One could suggest that Yaakov's offering of "zevachim" points us in very different direction. However anxious (and fearful) Yaakov might be prior to his journey to Egypt, he is also very thankful that Yosef is indeed alive and that he has the opportunity to visit him. These "zevachim" may very well be a "korban todah," a thanksgiving offering! [Note that the "korban todah" is also a category of "shelamim" (see Vayikra 7:11-12).]
Before he departs upon his journey to Egypt, Yaakov thanks God for re-uniting his family. He therefore offers zevachim in Beer Sheva, the site of the mizbayach upon which his father Yitzchak had offered korbanot (see 26:25 and Rashbam 46:1).
Furthermore, considering that the purpose of Yaakov's descent to Egypt is not only to visit Yosef, but also to re-unite his twelve sons, this journey could also be considered the completion of the "bechira" process. Without Yosef, the "bechira" process was not complete, for a very important "shevet" (tribe) was missing. Now, by offering "zevachim," Yaakov thanks God for re-uniting the family and completing the "bechira" process.
We could even take this idea one step further and suggest that while Yaakov asks for Divine permission to leave Eretz Canaan, he offers "zevachim" to explain why he is leaving - in order to unite the twelve tribes and thereby complete the "bechira" process.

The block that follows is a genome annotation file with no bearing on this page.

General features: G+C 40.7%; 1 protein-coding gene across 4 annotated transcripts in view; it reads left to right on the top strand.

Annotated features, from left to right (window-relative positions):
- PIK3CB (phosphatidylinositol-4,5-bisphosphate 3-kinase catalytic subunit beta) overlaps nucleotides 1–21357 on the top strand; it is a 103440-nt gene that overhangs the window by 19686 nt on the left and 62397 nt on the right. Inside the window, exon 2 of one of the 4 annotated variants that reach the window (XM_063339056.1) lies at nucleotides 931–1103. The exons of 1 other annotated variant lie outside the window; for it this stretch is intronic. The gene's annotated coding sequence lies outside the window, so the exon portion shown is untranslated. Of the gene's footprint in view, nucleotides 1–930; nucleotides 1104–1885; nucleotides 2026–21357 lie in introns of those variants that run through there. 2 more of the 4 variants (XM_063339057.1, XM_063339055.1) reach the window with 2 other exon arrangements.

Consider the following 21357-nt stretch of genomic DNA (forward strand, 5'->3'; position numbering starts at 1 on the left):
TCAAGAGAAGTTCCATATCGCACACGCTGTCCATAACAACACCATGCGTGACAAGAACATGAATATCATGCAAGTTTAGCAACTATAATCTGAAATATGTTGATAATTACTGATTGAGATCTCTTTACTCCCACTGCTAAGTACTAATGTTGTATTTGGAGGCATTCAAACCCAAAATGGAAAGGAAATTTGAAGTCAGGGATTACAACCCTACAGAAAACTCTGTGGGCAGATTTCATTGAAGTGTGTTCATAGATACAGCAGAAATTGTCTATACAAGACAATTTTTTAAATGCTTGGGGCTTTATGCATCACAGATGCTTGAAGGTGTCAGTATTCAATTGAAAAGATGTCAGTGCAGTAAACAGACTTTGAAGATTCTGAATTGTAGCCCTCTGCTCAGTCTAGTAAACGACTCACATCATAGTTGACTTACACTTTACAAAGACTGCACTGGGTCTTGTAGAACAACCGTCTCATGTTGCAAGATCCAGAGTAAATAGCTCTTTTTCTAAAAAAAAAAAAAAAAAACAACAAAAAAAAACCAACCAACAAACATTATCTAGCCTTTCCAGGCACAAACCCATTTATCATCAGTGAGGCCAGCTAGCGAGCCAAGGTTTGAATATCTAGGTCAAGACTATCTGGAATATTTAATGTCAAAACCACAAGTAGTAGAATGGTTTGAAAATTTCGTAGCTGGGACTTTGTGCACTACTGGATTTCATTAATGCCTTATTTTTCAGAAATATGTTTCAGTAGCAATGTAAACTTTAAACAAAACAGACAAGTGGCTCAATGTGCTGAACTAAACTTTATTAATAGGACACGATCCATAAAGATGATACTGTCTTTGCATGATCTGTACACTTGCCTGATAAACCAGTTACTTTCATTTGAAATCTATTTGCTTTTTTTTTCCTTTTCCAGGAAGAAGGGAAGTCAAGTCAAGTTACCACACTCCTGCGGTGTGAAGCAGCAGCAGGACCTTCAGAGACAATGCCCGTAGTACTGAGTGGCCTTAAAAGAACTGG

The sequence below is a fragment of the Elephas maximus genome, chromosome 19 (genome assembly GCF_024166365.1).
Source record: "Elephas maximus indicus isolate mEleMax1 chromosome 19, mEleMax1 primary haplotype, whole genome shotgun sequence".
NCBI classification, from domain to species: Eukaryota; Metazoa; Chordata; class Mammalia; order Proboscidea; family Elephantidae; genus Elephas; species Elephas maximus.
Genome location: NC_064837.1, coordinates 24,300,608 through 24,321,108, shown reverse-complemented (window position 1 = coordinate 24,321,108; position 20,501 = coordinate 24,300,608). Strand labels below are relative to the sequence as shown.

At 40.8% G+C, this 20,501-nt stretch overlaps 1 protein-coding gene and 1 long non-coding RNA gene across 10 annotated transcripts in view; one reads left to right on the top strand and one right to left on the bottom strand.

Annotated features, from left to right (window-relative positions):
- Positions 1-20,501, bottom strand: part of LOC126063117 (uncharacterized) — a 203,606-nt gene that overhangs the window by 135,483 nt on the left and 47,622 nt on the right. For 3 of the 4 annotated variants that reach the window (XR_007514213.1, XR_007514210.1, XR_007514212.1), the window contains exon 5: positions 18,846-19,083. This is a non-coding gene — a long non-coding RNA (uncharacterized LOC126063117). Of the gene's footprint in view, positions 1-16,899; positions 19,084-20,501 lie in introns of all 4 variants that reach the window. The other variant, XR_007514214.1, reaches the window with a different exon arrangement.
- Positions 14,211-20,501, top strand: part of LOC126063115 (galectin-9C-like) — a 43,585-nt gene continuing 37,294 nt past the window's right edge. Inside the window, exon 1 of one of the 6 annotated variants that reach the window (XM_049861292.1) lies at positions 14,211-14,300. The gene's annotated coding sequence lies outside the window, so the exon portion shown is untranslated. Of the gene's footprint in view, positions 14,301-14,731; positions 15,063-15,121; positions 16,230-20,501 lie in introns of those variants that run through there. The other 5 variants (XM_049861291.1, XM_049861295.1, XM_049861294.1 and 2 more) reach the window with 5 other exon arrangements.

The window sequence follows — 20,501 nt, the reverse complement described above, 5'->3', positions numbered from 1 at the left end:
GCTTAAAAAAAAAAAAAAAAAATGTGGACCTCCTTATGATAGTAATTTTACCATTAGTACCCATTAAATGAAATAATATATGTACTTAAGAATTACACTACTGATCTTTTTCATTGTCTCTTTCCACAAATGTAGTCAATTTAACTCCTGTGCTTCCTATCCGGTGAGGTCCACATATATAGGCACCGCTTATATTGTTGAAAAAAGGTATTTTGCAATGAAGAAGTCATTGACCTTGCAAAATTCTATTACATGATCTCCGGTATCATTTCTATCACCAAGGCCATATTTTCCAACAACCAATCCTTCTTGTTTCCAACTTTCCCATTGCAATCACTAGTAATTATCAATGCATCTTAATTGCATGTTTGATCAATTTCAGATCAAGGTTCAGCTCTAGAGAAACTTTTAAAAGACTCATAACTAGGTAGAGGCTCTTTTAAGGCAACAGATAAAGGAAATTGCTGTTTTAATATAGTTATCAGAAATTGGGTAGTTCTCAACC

This answer to our third question answers our fourth question (d), as well: why does the Torah use Yaakov's special name of Yisrael?
As we explained in our shiur on Parshat Vayishlach, the name Yisrael reflects God's choice of Yaakov as the final stage of the "bechira" process. (See Board #2.) In other words, as opposed to previous generations where only one son was chosen, all of Yaakov's children have been chosen to become God's special nation. Now, as Yaakov descends to Egypt to re-unite his twelve sons, it is only appropriate that the Torah use the name Yisrael.
The End and the Beginning